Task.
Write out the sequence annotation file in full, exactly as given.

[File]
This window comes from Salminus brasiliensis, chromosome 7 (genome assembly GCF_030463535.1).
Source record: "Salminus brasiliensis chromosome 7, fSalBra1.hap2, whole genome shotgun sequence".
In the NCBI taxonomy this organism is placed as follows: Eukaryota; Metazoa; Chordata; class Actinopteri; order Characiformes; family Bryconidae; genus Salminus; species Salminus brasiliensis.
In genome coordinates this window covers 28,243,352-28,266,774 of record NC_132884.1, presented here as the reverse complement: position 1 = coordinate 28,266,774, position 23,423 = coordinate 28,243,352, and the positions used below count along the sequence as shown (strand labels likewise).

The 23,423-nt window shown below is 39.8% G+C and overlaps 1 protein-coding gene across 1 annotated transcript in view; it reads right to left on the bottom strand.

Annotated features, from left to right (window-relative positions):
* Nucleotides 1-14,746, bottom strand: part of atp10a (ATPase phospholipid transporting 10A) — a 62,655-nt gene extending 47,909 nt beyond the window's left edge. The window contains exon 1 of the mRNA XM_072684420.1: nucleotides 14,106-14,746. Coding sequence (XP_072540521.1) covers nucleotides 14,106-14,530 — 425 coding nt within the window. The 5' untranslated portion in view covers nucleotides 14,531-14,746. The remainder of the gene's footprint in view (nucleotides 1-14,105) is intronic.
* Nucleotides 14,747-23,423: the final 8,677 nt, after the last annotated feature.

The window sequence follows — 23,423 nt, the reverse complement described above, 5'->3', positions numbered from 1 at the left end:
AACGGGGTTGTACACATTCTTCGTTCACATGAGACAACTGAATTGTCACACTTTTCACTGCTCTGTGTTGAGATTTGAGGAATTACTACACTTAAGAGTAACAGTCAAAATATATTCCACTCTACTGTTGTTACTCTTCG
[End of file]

This window comes from Salminus brasiliensis, chromosome 7 (genome assembly GCF_030463535.1).
Source record: "Salminus brasiliensis chromosome 7, fSalBra1.hap2, whole genome shotgun sequence".
In the NCBI taxonomy this organism is placed as follows: Eukaryota; Metazoa; Chordata; class Actinopteri; order Characiformes; family Bryconidae; genus Salminus; species Salminus brasiliensis.
In genome coordinates this window covers 28,243,352-28,266,774 of record NC_132884.1, presented here as the reverse complement: position 1 = coordinate 28,266,774, position 23,423 = coordinate 28,243,352, and the positions used below count along the sequence as shown (strand labels likewise).

The 23,423-nt window shown below is 39.8% G+C and overlaps 1 protein-coding gene across 1 annotated transcript in view; it reads right to left on the bottom strand.

Annotated features, from left to right (window-relative positions):
* Nucleotides 1-14,746, bottom strand: part of atp10a (ATPase phospholipid transporting 10A) — a 62,655-nt gene extending 47,909 nt beyond the window's left edge. The window contains exon 1 of the mRNA XM_072684420.1: nucleotides 14,106-14,746. Coding sequence (XP_072540521.1) covers nucleotides 14,106-14,530 — 425 coding nt within the window. The 5' untranslated portion in view covers nucleotides 14,531-14,746. The remainder of the gene's footprint in view (nucleotides 1-14,105) is intronic.
* Nucleotides 14,747-23,423: the final 8,677 nt, after the last annotated feature.

The window sequence follows — 23,423 nt, the reverse complement described above, 5'->3', positions numbered from 1 at the left end:
AACGGGGTTGTACACATTCTTCGTTCACATGAGACAACTGAATTGTCACACTTTTCACTGCTCTGTGTTGAGATTTGAGGAATTACTACACTTAAGAGTAACAGTCAAAATATATTCCACTCTACTGTTGTTACTCTTCG